“When you love someone a lot, they just look like love.”

how to pick a reading for your wedding

Bill Hulseman
12 min readJul 19, 2022


A reading from the author’s wedding. Photo by Mike Olbinski.

One of my favorite aspects of designing a wedding ceremony is identifying and integrating texts. There’s no rule that a couple has to include any readings, but they can enhance the experience of a ceremony by providing a glimpse into a couple’s relationship, their values, and the world they want to live in. It’s also an easy way to manipulate the emotions of participants…er, rather, to calibrate the emotional engagement of a ceremony. Some readings inspire deep reflection, some just make people weep, and some add a welcome dose of levity and even laughter.

Unfortunately, most online sites that recommend readings for weddings rely on a narrow range of cliché texts about love and romance instead of offering tools for discernment. I can’t blame those sites or their contributors — as a society, we generally lack a capacity for reflection because we’re taught that reflection is basically quiet opinionating. I tend to approach reflection with guidance from the great John Dewey. As Carol Rodgers summarizes, for Dewey, there are four criteria for authentic reflection: reflection is a meaning-making process that moves us between and helps us see the connections between different experiences; it is a systematic, rigorous, disciplined way of thinking; it happens best in community and in interaction with others; and it requires attitudes that value holistic growth, including whole-heartedness, directness, open-mindedness, and responsibility.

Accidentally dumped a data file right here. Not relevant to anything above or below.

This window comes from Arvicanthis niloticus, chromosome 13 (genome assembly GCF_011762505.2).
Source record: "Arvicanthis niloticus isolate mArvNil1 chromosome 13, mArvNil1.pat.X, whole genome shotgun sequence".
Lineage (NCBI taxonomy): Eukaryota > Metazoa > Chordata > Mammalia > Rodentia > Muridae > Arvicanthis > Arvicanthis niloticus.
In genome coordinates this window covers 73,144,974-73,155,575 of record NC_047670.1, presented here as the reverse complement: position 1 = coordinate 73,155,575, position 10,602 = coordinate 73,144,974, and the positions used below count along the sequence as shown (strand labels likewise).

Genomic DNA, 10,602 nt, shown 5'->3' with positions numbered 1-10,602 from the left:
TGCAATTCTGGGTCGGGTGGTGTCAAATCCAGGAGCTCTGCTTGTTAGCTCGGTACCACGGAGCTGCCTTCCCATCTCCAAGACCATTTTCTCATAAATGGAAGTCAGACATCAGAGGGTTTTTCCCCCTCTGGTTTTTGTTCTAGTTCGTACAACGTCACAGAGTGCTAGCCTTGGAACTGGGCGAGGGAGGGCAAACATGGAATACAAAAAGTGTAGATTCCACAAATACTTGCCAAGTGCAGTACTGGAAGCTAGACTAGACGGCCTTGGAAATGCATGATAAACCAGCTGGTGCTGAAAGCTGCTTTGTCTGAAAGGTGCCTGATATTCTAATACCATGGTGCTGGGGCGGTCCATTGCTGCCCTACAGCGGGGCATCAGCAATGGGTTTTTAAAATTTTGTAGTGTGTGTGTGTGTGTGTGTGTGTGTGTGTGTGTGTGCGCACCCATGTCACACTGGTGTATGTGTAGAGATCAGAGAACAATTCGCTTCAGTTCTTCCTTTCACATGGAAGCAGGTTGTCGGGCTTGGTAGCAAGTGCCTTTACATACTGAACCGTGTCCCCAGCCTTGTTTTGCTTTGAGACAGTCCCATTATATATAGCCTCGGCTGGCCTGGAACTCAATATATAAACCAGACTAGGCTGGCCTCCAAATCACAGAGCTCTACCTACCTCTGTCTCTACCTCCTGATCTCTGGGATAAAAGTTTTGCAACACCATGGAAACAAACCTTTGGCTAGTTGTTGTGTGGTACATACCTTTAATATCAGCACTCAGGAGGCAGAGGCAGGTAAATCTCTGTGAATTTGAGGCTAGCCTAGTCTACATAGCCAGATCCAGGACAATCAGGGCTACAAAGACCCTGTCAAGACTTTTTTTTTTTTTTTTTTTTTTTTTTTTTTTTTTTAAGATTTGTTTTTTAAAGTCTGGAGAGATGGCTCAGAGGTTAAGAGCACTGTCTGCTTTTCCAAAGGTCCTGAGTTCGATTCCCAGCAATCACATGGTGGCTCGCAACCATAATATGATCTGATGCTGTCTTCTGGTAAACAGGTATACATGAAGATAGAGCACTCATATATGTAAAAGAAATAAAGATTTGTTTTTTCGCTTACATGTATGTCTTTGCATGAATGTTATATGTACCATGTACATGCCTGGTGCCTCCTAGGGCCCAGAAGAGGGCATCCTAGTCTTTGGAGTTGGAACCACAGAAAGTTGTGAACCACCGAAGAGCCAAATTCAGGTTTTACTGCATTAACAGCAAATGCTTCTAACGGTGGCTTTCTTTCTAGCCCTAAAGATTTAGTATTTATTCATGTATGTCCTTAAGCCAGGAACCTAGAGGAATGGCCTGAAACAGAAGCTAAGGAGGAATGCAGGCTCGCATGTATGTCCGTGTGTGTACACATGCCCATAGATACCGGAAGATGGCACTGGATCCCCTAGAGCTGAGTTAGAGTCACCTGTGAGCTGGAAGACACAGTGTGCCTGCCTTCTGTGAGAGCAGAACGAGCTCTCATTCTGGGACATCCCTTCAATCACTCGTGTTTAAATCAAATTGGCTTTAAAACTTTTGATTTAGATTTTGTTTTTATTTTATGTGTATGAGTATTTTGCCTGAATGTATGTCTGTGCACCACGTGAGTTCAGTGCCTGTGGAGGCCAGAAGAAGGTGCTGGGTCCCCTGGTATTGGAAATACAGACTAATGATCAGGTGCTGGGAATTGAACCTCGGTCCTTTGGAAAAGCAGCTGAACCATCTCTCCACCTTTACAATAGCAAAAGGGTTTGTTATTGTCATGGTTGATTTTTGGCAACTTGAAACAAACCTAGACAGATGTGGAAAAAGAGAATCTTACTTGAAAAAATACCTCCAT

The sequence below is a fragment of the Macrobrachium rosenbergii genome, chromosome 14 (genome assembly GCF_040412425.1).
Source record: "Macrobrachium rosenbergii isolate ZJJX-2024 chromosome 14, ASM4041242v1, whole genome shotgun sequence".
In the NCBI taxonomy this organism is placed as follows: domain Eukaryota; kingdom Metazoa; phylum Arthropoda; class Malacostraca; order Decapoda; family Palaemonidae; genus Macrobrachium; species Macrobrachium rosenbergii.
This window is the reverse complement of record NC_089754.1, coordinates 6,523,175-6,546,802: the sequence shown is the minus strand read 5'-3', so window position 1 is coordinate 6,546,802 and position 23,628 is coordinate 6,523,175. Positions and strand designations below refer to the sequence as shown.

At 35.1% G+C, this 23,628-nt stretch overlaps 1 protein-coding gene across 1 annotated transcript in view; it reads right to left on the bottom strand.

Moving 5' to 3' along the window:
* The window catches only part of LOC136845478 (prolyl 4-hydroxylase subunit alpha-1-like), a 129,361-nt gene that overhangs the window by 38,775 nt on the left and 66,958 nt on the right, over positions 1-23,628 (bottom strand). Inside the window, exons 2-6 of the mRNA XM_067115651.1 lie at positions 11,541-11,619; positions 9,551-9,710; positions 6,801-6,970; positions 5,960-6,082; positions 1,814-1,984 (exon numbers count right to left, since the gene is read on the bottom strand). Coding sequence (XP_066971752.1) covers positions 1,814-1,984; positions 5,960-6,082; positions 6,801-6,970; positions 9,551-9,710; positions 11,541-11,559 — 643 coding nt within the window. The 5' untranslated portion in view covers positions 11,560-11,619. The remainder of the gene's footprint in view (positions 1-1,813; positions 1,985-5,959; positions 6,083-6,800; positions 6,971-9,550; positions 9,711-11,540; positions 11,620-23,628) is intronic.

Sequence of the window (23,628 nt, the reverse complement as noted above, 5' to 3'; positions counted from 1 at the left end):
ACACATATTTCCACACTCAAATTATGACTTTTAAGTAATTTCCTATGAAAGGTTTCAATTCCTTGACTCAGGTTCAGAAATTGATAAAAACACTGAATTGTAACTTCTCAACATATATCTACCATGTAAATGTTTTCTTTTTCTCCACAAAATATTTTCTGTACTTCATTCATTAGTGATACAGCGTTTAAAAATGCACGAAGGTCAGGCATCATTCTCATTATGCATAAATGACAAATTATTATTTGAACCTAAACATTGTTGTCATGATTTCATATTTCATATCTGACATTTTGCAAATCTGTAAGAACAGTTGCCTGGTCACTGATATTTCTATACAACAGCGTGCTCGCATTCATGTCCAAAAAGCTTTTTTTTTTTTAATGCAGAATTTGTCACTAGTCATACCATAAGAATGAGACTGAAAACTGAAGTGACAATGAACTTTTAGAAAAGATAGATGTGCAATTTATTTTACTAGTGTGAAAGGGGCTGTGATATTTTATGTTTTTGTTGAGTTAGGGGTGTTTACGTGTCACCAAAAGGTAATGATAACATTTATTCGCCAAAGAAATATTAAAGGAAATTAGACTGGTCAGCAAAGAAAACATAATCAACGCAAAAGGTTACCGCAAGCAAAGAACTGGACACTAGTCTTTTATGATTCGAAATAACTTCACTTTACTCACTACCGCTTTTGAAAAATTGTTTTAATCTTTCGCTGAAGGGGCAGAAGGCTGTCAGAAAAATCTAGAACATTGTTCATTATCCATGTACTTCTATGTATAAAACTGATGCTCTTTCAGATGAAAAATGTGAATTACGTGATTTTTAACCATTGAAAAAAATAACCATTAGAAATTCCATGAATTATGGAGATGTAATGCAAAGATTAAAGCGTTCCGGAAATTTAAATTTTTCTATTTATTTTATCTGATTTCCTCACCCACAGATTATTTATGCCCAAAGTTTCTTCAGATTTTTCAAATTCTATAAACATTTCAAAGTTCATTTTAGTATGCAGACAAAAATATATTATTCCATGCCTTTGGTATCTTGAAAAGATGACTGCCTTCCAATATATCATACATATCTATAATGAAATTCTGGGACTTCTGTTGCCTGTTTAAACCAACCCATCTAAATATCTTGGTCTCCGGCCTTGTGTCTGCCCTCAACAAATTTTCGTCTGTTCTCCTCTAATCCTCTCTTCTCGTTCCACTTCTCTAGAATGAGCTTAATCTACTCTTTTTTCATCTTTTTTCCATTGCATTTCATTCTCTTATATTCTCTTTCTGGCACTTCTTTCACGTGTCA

It’s a little much to expect a couple to dive into Deweyan reflection as part of their preparation for marriage, so I’ve distilled and translated that approach into four criteria for couples to discern texts that will contribute to a ceremony that both reflects them, not just what the Wedding Industrial Complex has made available, and that will function well in a ceremony.

  • Criterion 1: The reading is accessible. It’s not too long, it doesn’t invoke too many big ideas or images, and it doesn’t mix metaphors. It relies on words that you understand, and it sounds good when read aloud.
  • Criterion 2: The reading is meaningful to you. Whether it’s a text you’ve pored over for decades or something you stumbled across last week, it speaks to you…